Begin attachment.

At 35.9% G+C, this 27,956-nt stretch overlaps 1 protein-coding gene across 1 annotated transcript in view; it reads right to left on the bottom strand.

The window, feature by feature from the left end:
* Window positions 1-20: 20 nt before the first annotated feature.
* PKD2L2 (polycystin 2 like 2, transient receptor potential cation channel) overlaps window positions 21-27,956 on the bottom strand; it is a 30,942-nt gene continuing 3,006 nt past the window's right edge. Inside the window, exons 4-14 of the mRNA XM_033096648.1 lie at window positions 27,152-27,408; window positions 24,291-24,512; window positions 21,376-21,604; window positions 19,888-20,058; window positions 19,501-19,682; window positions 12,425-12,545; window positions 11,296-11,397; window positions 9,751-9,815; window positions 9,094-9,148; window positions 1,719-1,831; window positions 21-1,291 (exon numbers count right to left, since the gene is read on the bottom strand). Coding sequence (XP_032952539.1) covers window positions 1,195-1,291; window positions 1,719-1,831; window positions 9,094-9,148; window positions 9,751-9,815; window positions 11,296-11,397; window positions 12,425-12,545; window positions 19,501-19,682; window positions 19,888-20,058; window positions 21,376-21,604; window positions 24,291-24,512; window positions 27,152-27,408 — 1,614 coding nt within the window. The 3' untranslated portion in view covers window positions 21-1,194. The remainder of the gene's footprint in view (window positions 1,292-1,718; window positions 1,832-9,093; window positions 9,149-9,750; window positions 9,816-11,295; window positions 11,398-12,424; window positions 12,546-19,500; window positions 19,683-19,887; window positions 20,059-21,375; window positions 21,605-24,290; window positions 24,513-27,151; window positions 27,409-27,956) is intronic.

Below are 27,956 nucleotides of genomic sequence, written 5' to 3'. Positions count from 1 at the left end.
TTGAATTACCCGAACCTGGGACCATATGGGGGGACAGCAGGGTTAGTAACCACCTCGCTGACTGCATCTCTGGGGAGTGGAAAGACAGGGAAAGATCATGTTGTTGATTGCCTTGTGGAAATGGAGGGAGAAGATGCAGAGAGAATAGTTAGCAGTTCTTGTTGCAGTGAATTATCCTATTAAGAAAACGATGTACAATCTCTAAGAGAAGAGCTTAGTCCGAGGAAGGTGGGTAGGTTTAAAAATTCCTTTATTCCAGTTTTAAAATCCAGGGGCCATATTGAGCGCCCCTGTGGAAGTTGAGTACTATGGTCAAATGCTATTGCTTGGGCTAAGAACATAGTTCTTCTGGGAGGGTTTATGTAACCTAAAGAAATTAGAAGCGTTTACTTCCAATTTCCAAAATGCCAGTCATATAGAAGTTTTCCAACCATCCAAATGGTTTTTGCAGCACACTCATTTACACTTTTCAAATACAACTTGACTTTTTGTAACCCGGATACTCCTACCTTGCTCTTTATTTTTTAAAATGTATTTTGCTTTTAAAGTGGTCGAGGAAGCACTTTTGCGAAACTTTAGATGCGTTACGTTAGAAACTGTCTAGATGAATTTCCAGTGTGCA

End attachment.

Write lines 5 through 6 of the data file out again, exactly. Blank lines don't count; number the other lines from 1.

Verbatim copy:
Below are 27,956 nucleotides of genomic sequence, written 5' to 3'. Positions count from 1 at the left end.
TTGAATTACCCGAACCTGGGACCATATGGGGGGACAGCAGGGTTAGTAACCACCTCGCTGACTGCATCTCTGGGGAGTGGAAAGACAGGGAAAGATCATGTTGTTGATTGCCTTGTGGAAATGGAGGGAGAAGATGCAGAGAGAATAGTTAGCAGTTCTTGTTGCAGTGAATTATCCTATTAAGAAAACGATGTACAATCTCTAAGAGAAGAGCTTAGTCCGAGGAAGGTGGGTAGGTTTAAAAATTCCTTTATTCCAGTTTTAAAATCCAGGGGCCATATTGAGCGCCCCTGTGGAAGTTGAGTACTATGGTCAAATGCTATTGCTTGGGCTAAGAACATAGTTCTTCTGGGAGGGTTTATGTAACCTAAAGAAATTAGAAGCGTTTACTTCCAATTTCCAAAATGCCAGTCATATAGAAGTTTTCCAACCATCCAAATGGTTTTTGCAGCACACTCATTTACACTTTTCAAATACAACTTGACTTTTTGTAACCCGGATACTCCTACCTTGCTCTTTATTTTTTAAAATGTATTTTGCTTTTAAAGTGGTCGAGGAAGCACTTTTGCGAAACTTTAGATGCGTTACGTTAGAAACTGTCTAGATGAATTTCCAGTGTGCA